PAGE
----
Why Kevin Smith shouldn't direct again | EW.com

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Why Kevin Smith shouldn't direct again

Bruce Fretts says ''Dogma'' is further proof that Smith can write but has no visual flair

Why Kevin Smith shouldn’t direct again

I want to like Kevin Smith. I really do. Like me, the guy’s a bearded, married father of one who proudly lives in New Jersey. But after witnessing the mess that is ”Dogma,” I have a commandment of my own: Kevin Smith shalt never be allowed to direct another movie.

It’s not that I was offended by this irreverent, controversial theological comedy. Or that I think Smith is untalented. In fact, he’s one of the few writers with a distinctive voice working in movies today. But he needs to let another director help realize his vision.

”Dogma” has a divine premise – two banished angels (Matt Damon and Ben Affleck) try to scam their way back into heaven – and a surprisingly satisfying ending. But in between the setup and the pay-off, the movie meanders wildly. Perhaps if someone else had directed the film, he or she could’ve convinced Smith to cut, for example, the pointless sequence in which stripper/muse Salma Hayek helps flush out a demonic monster made of excrement.

Smith’s movies look like doo-doo too. The amateurish visuals were excusable in his no-budget debut, ”Clerks,” but with two other films (the unwatchable ”Mallrats” and the uneven ”Chasing Amy”) under his belt, Smith should have developed a sharper eye by now. It’s almost as if he wears his technical incompetence as a badge of artistic integrity, à la arthouse fraud Henry Jaglom (”Eating,” etc.).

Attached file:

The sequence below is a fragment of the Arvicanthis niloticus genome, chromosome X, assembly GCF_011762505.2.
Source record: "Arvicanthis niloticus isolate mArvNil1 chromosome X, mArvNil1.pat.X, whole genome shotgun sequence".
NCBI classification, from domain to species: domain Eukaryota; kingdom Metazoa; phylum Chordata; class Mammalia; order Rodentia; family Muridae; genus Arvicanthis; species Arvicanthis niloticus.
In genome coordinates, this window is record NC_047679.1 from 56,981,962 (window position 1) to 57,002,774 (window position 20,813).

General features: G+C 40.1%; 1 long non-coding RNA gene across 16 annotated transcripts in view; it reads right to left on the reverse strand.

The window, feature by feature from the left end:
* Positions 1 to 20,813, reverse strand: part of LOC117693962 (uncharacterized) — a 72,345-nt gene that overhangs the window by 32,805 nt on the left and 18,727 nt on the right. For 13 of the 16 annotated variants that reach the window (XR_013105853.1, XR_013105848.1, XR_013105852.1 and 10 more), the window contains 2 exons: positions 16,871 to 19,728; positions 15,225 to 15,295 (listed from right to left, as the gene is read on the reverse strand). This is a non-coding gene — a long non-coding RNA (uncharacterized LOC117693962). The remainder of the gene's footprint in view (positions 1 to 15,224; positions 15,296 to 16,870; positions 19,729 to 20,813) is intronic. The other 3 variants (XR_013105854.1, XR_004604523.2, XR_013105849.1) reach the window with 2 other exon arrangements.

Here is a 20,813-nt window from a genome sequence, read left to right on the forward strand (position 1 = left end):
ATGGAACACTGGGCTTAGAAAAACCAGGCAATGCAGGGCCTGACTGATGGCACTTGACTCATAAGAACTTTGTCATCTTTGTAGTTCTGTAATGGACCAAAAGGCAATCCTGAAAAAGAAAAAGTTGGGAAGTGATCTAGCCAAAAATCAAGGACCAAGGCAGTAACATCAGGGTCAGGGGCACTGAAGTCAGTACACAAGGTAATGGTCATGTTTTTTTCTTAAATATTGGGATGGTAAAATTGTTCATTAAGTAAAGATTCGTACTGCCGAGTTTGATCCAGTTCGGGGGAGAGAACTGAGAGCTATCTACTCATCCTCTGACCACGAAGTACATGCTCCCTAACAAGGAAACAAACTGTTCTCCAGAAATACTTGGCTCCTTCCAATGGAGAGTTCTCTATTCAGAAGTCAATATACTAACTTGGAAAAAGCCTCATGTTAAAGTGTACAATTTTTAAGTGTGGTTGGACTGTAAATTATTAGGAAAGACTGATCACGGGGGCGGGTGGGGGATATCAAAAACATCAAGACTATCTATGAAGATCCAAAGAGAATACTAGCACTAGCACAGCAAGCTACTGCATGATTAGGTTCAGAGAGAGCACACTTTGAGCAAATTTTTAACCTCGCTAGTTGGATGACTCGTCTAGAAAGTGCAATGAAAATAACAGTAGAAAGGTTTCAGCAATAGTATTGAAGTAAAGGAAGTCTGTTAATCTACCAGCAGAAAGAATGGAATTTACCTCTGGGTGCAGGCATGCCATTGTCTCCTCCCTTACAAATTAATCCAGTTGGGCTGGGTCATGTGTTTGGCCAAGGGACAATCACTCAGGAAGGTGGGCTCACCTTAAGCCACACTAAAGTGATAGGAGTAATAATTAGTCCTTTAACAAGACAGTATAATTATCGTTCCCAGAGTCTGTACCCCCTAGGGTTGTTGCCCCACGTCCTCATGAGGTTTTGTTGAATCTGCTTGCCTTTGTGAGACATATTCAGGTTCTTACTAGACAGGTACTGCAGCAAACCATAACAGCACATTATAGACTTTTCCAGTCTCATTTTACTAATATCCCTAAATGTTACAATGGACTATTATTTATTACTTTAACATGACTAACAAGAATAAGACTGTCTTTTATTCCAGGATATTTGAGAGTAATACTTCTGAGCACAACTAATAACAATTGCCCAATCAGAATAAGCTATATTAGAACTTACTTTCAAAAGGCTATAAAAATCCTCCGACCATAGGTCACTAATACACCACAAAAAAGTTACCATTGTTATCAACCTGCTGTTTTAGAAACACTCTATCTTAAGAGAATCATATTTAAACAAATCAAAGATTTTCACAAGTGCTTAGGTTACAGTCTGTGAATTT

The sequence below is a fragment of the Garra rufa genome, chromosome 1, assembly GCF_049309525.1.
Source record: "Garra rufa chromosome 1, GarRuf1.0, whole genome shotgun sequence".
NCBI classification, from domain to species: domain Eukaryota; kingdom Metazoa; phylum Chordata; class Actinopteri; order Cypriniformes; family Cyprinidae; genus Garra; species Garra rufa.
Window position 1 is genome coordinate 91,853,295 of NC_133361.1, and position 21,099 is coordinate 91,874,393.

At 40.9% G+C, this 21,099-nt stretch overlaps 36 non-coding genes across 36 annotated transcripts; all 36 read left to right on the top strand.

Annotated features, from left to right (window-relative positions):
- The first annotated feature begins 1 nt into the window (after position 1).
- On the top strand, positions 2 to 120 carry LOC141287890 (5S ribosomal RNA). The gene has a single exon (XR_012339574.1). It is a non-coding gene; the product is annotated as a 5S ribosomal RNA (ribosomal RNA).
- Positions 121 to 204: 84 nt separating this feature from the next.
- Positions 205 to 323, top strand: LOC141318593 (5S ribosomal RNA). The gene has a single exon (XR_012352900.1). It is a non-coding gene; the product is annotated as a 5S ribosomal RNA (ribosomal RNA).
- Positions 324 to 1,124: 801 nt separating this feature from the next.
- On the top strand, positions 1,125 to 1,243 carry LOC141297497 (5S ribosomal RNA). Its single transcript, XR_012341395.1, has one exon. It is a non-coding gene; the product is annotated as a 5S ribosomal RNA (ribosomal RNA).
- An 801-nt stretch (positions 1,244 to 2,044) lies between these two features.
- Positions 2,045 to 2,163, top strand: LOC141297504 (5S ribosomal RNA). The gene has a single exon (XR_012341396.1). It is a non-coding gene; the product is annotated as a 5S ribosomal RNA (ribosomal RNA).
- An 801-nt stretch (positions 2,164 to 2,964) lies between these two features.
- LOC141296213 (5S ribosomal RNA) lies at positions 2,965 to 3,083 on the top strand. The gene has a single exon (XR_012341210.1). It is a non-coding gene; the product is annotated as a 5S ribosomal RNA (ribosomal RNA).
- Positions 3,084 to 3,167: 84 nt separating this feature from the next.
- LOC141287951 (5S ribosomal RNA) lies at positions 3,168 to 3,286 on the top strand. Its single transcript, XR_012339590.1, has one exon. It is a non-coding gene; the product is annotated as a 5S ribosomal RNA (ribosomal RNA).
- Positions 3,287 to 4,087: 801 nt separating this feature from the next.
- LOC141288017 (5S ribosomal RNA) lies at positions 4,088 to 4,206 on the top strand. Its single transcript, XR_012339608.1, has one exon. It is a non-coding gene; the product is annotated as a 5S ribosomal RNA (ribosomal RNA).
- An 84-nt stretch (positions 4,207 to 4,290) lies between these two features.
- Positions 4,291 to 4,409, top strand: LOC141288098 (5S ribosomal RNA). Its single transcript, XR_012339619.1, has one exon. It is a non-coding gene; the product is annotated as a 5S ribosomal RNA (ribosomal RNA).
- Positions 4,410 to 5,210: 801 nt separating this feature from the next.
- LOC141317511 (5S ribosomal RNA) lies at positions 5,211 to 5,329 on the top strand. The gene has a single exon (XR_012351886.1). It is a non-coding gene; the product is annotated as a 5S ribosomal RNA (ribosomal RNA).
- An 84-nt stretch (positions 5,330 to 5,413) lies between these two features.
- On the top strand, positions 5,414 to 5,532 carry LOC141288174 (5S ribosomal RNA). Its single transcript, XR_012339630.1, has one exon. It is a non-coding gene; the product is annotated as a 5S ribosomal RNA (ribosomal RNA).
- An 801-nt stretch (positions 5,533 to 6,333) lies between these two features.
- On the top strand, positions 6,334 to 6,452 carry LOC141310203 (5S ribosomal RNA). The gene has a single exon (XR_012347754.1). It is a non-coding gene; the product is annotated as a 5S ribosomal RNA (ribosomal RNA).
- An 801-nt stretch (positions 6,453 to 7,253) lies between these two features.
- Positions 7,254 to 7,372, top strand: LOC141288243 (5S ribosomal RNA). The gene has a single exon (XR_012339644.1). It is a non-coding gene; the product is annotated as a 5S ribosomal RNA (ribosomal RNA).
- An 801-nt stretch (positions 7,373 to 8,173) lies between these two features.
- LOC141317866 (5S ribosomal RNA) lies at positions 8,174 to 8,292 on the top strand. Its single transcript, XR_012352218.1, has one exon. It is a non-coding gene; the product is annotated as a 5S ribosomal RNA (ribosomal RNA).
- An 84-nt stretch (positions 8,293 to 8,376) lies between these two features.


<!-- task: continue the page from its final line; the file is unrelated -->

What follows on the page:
He also seems incapable of eliciting consistent performances. The acting in ”Dogma” falls all over the cinematic map, from the Shakespearean histrionics of Alan Rickman (who looks like death as an angelic eunuch) to the skate-punk slurrings of Jason Mewes and Jason Lee (two members of Smith’s repertory ensemble). Even Chris Rock seems strangely stiff as the lost 13th apostle, Rufus.

Worst of all, Linda Fiorentino’s drab turn as an abortion-clinic worker descended from the Virgin Mary sucks all the life out of the film. Her coworker, Janeane Garofalo, brings more comedic energy to her one scene than Fiorentino does to the whole movie. Garofalo would’ve made a much better lead, but maybe she was too busy torpedoing her career with ”Mystery Men.”

Of course, my commandment will never be obeyed. With all the protests giving the film reams of free press, ”Dogma’ has done better than expected at the box office ($21 million thus far). So Harvey and Bob Weinstein – who produced the film for their company Miramax, then sold it under pressure to Lions Gate – have signed Smith to a new deal. Maybe the Weinstein boys could hook Smith up with a more visually gifted director. Hey, what’s Quentin Tarantino doing these days, anyway?